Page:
Moses came down from Mount Sinai. As he came down from the mountain with the two tablets of the covenant in his hand, Moses did not know that the skin of his face shone because he had been talking with God. When Aaron and all the Israelites saw Moses, the skin of his face was shining, and they were afraid to come near him. But Moses called to them; and Aaron and all the leaders of the congregation returned to him, and Moses spoke with them. Afterward all the Israelites came near, and he gave them in commandment all that the Lord had spoken with him on Mount Sinai. When Moses had finished speaking with them, he put a veil on his face; but whenever Moses went in before the Lord to speak with him, he would take the veil off, until he came out; and when he came out, and told the Israelites what he had been commanded, the Israelites would see the face of Moses, that the skin of his face was shining; and Moses would put the veil on his face again, until he went in to speak with the Lord.
Exalt the Lord our God;
bow down before Zion, his footstool.
He the Lord is holy. (R./)
Among his priests were Aaron and Moses,
among those who invoked his name were Samuel.
They invoked the Lord and he answered. (R./)
To them he spoke in the pillar of cloud.
They did his will; they kept the law,
which he, the Lord, had given. (R./)
Exalt the Lord our God;
bow down before his holy mountain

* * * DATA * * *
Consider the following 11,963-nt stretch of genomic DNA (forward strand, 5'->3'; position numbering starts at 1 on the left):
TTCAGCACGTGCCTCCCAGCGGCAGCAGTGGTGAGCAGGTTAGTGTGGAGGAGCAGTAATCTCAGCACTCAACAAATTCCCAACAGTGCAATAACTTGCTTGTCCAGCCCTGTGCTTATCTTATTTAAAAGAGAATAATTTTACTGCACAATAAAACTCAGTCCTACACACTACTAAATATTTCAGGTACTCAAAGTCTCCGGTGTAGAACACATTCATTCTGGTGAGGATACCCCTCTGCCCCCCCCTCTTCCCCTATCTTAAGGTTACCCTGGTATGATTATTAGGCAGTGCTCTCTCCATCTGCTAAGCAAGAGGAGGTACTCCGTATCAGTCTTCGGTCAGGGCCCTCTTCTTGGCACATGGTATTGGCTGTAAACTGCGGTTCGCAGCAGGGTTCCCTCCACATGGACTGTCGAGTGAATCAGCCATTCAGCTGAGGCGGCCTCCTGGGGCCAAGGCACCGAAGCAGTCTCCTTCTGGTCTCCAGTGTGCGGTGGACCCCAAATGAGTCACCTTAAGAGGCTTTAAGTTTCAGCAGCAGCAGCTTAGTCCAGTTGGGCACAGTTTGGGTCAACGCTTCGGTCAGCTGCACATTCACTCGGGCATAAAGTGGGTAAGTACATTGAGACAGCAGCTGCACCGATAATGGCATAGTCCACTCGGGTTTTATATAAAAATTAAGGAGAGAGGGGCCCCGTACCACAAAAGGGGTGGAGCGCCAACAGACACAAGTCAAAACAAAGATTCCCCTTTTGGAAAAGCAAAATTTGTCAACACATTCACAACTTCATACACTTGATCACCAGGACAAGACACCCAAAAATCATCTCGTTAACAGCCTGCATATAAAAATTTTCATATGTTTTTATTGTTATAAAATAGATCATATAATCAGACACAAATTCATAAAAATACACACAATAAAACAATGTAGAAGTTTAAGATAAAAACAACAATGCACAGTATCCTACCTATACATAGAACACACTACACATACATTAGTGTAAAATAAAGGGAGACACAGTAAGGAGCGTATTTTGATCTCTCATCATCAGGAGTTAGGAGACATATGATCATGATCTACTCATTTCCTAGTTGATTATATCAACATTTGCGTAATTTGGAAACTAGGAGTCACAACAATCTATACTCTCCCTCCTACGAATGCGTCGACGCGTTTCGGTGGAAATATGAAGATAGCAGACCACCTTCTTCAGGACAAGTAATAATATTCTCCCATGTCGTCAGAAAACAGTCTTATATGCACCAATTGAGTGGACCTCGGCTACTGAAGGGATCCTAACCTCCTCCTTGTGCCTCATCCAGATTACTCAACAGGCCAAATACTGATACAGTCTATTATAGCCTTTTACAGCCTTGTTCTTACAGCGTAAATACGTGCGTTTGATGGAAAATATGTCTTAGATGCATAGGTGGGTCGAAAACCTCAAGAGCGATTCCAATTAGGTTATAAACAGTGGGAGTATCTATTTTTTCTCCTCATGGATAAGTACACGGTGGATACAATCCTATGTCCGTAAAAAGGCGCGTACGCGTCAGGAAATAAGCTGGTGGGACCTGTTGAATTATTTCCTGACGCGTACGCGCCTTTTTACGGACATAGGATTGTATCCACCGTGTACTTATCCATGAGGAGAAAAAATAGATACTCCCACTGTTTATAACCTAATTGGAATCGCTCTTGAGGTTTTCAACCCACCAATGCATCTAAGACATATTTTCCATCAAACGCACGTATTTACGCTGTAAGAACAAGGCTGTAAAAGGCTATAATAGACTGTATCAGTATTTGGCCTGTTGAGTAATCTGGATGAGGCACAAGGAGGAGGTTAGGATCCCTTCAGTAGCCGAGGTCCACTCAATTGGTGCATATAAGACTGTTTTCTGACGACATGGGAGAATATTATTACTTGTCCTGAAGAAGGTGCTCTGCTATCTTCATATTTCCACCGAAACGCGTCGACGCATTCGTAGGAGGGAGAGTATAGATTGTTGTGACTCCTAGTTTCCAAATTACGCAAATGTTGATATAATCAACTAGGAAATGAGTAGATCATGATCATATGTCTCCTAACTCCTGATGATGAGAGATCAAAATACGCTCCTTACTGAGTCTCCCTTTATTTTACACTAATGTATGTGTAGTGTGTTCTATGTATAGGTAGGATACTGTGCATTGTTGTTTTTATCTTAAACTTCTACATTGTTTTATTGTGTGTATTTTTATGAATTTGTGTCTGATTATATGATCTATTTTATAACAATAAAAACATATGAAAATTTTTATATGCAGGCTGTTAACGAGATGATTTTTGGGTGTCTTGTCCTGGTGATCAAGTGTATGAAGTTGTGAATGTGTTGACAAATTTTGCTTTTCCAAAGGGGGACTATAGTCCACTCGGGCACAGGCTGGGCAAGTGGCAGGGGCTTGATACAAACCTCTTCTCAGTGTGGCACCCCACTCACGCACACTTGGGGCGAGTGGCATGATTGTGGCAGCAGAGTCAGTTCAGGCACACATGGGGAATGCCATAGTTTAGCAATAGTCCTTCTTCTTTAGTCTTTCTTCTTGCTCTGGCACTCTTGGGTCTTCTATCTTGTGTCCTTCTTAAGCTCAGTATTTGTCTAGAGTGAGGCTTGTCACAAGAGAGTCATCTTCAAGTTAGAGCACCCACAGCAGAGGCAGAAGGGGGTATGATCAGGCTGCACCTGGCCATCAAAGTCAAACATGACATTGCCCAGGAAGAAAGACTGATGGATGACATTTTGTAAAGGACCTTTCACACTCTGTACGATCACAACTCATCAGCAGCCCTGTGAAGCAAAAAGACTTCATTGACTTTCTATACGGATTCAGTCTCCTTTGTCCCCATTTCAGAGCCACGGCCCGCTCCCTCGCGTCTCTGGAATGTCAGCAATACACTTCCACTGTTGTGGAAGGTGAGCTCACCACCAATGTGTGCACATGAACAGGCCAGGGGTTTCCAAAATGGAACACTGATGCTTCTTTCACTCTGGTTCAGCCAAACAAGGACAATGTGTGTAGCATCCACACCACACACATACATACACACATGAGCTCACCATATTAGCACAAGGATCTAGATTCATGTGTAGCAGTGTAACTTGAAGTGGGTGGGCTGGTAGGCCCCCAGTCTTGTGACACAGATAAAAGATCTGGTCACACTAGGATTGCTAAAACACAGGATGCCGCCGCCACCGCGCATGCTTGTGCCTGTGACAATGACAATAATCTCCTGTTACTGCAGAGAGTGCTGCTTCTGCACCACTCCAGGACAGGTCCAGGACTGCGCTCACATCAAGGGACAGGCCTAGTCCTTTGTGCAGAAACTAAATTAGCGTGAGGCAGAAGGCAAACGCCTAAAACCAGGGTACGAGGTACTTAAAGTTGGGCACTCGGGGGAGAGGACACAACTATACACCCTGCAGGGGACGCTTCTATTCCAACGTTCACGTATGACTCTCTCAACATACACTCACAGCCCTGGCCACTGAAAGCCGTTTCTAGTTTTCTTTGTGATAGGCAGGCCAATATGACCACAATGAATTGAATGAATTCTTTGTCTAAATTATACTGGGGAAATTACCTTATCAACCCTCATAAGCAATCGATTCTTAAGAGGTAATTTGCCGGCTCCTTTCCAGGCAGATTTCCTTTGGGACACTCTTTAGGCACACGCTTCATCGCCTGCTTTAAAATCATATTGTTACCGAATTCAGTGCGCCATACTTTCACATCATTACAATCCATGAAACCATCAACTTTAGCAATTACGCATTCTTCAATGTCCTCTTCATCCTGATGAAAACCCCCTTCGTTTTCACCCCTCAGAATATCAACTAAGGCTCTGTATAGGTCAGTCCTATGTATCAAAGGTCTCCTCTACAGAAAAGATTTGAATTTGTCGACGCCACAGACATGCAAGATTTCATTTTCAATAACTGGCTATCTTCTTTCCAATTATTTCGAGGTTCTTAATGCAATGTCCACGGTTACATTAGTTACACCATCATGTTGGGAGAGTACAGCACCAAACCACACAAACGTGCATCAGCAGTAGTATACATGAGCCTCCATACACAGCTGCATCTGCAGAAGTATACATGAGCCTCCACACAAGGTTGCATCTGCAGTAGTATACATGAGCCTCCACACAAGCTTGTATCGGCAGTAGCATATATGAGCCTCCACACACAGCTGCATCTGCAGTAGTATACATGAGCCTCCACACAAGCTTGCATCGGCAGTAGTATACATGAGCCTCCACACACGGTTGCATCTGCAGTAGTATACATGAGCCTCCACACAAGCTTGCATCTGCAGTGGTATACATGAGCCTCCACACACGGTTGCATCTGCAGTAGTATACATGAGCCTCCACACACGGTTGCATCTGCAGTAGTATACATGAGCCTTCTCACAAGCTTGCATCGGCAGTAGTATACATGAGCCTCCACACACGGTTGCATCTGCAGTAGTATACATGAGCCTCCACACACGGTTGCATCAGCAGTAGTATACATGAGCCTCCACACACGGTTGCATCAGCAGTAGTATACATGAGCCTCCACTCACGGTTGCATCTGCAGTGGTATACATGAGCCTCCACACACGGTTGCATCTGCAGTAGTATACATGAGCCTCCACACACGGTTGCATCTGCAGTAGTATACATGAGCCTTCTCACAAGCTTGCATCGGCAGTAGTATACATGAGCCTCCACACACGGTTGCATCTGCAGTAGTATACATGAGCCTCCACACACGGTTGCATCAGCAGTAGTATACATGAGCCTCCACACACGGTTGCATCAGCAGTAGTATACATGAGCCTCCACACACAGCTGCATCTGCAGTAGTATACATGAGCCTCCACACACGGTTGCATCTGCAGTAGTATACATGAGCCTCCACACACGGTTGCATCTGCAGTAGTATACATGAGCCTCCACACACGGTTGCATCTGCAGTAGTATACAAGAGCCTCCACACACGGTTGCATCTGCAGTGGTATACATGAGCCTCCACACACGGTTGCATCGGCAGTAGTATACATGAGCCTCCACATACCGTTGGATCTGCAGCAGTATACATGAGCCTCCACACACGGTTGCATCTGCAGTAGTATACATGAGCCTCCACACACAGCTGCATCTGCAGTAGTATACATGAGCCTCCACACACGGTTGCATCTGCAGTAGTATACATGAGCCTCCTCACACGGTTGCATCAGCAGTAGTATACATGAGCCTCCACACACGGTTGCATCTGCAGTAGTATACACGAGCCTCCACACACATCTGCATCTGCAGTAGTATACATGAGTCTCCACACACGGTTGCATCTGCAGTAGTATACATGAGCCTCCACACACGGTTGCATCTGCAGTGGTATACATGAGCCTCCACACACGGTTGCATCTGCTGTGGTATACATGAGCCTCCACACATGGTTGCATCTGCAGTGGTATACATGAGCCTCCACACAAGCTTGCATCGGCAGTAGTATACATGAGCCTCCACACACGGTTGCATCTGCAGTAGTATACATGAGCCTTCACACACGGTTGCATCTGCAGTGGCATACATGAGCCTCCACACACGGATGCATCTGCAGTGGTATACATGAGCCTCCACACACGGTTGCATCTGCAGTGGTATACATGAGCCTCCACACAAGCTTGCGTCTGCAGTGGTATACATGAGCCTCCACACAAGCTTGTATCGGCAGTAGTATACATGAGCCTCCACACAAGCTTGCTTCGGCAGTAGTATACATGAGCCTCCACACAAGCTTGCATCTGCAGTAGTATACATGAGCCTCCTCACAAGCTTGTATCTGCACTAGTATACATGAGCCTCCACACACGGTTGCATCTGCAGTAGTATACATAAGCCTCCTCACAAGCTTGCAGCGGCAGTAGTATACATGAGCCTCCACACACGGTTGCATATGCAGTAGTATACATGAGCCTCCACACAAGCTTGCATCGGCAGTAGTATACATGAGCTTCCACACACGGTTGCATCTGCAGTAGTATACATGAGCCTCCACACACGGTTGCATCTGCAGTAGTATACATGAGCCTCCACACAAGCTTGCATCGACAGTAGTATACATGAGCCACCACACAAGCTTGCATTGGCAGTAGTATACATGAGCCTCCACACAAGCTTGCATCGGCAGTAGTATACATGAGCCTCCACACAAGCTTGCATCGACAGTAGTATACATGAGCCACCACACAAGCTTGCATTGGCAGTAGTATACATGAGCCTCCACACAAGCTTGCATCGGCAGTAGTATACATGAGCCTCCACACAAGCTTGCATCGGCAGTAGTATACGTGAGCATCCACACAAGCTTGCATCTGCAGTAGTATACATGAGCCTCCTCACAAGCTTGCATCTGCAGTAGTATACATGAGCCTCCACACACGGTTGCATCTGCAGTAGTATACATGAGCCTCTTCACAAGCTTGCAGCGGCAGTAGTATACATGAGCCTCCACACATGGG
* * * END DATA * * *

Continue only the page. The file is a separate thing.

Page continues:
for the Lord our God is holy.
Jesus said to his disciples,"The kingdom of heaven is like treasure hidden in a field, which someone found and hid; then in his joy he goes and sells all that he has and buys that field. Again, the kingdom of heaven is like a merchant in search of fine pearls; on finding one pearl of great value, he went and sold all that he had and bought it."
At some turning points in our lives, and certainly at the hour of death, we are faced with the prospect of leaving all behind to embrace something radically new. While in the gospel Jesus asks his disciples for radical dedication to the Kingdom of God, the Exodus reading also illustrates how, in his loyal service of God, Moses was transformed. This mighty warrior had led his people out of Egypt towards the Promised Land. Now, after being in intimate conversation with God, Moses had such a foretaste of heaven that “the skin of his face became radiant.” The peace, strength and compassion of God shone from the eyes and face of this man of God.